A rose in a garden on a summer afternoon. An apple pie slowly baking in the oven on a chilly fall day. Humans have the ability to smell and taste a vast array of scents and flavors. But it is clear that different people experience different levels of sensitivity to odors. Who is to say, exactly, how that apple pie smells to someone else?
Now, two studies by Richard Newcomb and colleagues at The New Zealand Institute for Plant and Food Research in Auckland, published in the journal Current Biology on August 1, 2013, suggest that genetic variation may play a role in an individual’s sensitivity to specific odors, as well as the perception of those odors through smell and taste.
Newcomb and colleagues selected ten odors found in fruit and dairy products and then tested subjects to see how sensitive they were to each. Using a genome-wide microarray, the researchers identified genetic associations for four of the scents. These variations were independent of one another, meaning that sensitivity to one odor wasn't related to sensitivity to any other odor.
"Four out of ten odors showing a strong genetic association is a really high ratio," says Jeremy McRae, a co-author on both papers. "If you extrapolate a little and think of the hundreds or thousands of odors you find in foods, there might be a similarly large genetic determinant for many of those different odors." This implies that each individual could have a completely unique sensitivity profile to odors, making their experience of eating a particular food different from anyone else’s. As a result, we may each inhabit our own special "flavor world".
To find out if these sensitivities alter the experience of eating a certain food, the team conducted a second study. Here, they took the odor with the strongest genetic association and conducted sensory tests, having subjects drink solutions and eat foods that were flavored with the odor. The data showed that those people with a genotype making them more sensitive to the odor described foods spiked with it as "fragrant" and "floral", while those who were less sensitive described the foods differently. But differences in sensitivity did not mean than an individual was more or less likely to say they liked or disliked the odor. That, the researchers found, was more dependent on its concentration and context.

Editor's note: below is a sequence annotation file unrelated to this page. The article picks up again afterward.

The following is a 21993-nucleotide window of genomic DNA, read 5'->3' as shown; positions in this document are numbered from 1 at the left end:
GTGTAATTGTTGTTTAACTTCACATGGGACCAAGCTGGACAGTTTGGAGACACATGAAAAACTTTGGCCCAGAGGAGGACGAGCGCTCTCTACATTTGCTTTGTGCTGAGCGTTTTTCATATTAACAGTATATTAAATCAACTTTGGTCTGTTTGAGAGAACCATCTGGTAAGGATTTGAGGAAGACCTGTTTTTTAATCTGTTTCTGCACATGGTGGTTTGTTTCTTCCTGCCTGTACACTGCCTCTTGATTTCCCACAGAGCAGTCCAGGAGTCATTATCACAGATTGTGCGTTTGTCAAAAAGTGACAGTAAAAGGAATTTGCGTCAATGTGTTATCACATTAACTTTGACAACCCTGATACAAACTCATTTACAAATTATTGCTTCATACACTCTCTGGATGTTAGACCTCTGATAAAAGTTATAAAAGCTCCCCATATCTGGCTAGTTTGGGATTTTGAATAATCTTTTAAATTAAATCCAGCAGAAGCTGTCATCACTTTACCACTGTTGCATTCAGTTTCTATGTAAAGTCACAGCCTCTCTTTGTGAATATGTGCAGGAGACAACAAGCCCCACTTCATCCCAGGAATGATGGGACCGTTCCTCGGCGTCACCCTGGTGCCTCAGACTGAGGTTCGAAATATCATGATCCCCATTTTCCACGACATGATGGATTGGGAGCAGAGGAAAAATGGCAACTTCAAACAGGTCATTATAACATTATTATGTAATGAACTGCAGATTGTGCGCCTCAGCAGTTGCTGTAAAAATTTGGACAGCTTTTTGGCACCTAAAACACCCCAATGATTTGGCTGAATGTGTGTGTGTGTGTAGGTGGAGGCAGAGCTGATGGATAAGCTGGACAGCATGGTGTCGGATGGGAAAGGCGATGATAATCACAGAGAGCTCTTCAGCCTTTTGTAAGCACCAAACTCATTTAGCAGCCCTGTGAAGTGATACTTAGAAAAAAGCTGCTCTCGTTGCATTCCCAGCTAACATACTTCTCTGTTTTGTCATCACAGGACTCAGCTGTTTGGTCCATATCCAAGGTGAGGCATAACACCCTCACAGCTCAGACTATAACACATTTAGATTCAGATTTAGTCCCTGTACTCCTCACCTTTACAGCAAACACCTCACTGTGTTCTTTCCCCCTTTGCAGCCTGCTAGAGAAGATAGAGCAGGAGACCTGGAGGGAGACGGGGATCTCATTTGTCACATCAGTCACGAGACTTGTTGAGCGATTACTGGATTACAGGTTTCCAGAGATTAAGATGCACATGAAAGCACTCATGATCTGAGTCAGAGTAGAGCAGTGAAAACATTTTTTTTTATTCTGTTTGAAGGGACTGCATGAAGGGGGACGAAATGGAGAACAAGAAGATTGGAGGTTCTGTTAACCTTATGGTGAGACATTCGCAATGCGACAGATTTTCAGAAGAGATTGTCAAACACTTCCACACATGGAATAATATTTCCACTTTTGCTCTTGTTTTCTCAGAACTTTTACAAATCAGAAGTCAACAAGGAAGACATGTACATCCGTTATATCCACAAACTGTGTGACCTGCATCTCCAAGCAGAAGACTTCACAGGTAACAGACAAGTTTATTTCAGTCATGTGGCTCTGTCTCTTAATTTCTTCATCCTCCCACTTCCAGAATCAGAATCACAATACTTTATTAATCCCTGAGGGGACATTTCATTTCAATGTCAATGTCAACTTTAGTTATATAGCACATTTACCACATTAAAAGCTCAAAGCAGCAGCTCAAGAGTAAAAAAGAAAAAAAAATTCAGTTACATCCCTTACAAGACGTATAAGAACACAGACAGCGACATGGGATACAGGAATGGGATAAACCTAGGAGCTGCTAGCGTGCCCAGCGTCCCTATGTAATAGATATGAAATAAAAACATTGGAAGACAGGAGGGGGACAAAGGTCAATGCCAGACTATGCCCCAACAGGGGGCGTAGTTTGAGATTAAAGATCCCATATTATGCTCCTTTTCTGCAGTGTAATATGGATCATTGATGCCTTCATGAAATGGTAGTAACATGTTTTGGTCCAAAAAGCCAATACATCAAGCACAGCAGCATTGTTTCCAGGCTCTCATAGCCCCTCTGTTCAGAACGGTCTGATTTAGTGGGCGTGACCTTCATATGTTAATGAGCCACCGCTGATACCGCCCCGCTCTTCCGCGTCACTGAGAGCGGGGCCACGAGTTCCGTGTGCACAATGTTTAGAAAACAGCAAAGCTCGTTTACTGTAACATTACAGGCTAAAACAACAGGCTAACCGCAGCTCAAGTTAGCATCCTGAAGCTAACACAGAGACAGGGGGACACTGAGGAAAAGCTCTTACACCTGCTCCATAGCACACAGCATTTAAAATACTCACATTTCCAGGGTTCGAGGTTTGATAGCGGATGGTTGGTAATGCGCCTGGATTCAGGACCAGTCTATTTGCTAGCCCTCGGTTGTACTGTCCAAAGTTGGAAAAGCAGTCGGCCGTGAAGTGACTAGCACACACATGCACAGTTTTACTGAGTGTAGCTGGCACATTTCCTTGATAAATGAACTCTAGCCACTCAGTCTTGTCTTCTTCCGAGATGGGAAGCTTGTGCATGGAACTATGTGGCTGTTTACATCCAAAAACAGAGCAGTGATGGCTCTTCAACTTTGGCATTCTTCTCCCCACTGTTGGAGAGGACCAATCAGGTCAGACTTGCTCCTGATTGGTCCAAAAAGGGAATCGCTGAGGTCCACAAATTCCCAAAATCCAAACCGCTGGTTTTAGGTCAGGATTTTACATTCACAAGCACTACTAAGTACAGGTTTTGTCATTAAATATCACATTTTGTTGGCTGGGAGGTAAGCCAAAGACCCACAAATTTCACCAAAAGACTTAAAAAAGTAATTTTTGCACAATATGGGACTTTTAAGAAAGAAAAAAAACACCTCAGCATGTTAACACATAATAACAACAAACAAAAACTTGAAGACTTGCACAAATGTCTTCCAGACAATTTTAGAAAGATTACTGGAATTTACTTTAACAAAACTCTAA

McRae says the next step is to look at odors within the foods where they are usually found, in order to see how different genotypes respond to an odor in its usual setting. And Plant and Food Research, his employer, has some ideas for how to begin to apply this information in the marketplace. "We've thought about screening our breeders for these genotypes to see if they happen to be sensitive or insensitive to these odors.” Growers would like to make sure that the fruit they're breeding reflects what people enjoy eating, and in the long term, they might even try to tailor fruits to appeal to people with different genotypes.
1. McRae, J.F., et al. 2013. Identification of Regions Associated with Variation in Sensitivity to Food- Related Odors in the Human Genome. Curr Biol. doi: 10.1016/j.cub.2013.07.031. [Epub ahead of print]
2. Jaeger S.R., et al. 2013. A Mendelian Trait for Olfactory Sensitivity Affects Odor Experience and Food Selection. Curr Biol. doi: 10.1016/j.cub.2013.07.030. [Epub ahead of print]